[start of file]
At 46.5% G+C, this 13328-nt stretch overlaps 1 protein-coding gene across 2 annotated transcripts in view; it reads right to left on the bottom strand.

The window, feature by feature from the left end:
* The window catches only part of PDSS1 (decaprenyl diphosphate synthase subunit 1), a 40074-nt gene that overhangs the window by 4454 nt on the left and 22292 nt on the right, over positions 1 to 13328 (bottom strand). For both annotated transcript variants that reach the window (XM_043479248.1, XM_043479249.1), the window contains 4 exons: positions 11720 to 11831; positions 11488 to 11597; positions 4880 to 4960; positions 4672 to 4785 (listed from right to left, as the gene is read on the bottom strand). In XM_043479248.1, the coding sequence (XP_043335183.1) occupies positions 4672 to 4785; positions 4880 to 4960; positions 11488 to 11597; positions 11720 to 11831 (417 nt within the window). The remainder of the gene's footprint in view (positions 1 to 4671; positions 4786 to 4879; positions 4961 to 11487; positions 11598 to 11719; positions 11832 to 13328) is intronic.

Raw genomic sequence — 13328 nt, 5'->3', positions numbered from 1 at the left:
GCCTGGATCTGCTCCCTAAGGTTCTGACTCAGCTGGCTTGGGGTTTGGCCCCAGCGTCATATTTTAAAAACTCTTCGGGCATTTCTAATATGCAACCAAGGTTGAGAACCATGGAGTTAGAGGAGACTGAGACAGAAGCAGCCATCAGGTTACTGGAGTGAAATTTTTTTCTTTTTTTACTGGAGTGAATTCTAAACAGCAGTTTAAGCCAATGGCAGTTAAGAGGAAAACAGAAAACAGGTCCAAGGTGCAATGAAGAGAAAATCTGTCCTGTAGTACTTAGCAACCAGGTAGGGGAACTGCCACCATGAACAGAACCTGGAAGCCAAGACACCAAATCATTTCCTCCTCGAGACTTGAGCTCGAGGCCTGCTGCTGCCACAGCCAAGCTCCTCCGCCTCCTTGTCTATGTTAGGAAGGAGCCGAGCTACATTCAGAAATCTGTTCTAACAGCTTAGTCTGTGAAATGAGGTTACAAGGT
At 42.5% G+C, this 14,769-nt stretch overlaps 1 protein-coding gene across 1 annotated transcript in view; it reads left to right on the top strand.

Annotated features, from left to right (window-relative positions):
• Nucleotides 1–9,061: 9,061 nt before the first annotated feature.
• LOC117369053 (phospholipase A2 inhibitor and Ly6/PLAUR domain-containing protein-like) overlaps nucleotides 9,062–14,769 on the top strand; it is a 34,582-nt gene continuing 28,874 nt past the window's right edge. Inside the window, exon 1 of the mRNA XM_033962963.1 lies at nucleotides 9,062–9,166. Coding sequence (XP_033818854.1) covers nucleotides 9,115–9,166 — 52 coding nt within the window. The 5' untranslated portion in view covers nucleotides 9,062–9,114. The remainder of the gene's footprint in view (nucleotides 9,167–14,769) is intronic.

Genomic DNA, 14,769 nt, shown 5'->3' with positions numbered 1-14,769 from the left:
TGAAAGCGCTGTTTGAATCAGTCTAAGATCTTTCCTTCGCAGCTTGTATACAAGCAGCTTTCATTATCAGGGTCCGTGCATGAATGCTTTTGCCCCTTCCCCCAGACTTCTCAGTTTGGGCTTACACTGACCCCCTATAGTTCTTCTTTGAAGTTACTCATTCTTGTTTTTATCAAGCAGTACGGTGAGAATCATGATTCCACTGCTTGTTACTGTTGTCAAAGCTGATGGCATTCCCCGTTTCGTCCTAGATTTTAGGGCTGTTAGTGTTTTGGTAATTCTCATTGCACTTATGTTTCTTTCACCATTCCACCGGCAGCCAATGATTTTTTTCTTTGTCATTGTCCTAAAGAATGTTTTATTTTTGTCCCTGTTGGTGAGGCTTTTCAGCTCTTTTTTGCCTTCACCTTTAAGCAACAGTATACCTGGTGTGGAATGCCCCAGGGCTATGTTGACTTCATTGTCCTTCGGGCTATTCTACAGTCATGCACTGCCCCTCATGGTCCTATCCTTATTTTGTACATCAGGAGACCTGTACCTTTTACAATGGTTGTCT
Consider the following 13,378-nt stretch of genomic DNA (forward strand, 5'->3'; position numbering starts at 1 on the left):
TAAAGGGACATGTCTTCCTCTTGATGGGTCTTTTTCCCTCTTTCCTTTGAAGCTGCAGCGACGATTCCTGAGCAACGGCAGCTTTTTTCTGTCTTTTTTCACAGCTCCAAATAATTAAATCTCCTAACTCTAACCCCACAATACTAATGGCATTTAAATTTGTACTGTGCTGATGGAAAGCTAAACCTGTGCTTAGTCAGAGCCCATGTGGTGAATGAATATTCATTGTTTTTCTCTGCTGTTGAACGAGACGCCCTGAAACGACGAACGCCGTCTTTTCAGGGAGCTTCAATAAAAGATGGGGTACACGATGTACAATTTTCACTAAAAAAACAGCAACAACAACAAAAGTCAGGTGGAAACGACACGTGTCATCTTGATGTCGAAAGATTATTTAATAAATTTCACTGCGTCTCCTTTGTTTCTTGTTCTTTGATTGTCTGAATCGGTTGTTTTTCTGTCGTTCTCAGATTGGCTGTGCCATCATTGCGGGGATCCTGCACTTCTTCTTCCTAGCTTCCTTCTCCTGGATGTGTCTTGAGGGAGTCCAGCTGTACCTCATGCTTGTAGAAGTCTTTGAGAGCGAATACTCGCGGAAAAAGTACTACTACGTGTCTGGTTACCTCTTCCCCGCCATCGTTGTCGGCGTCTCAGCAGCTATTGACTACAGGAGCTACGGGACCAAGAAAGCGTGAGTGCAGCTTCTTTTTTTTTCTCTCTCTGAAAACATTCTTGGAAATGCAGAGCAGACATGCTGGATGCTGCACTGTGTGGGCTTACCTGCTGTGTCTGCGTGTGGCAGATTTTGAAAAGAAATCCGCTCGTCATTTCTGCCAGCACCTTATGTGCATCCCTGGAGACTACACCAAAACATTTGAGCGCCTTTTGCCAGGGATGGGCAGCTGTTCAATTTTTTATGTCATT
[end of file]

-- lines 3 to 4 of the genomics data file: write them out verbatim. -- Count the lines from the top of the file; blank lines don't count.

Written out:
* The window catches only part of PDSS1 (decaprenyl diphosphate synthase subunit 1), a 40074-nt gene that overhangs the window by 4454 nt on the left and 22292 nt on the right, over positions 1 to 13328 (bottom strand). For both annotated transcript variants that reach the window (XM_043479248.1, XM_043479249.1), the window contains 4 exons: positions 11720 to 11831; positions 11488 to 11597; positions 4880 to 4960; positions 4672 to 4785 (listed from right to left, as the gene is read on the bottom strand). In XM_043479248.1, the coding sequence (XP_043335183.1) occupies positions 4672 to 4785; positions 4880 to 4960; positions 11488 to 11597; positions 11720 to 11831 (417 nt within the window). The remainder of the gene's footprint in view (positions 1 to 4671; positions 4786 to 4879; positions 4961 to 11487; positions 11598 to 11719; positions 11832 to 13328) is intronic.

Raw genomic sequence — 13328 nt, 5'->3', positions numbered from 1 at the left: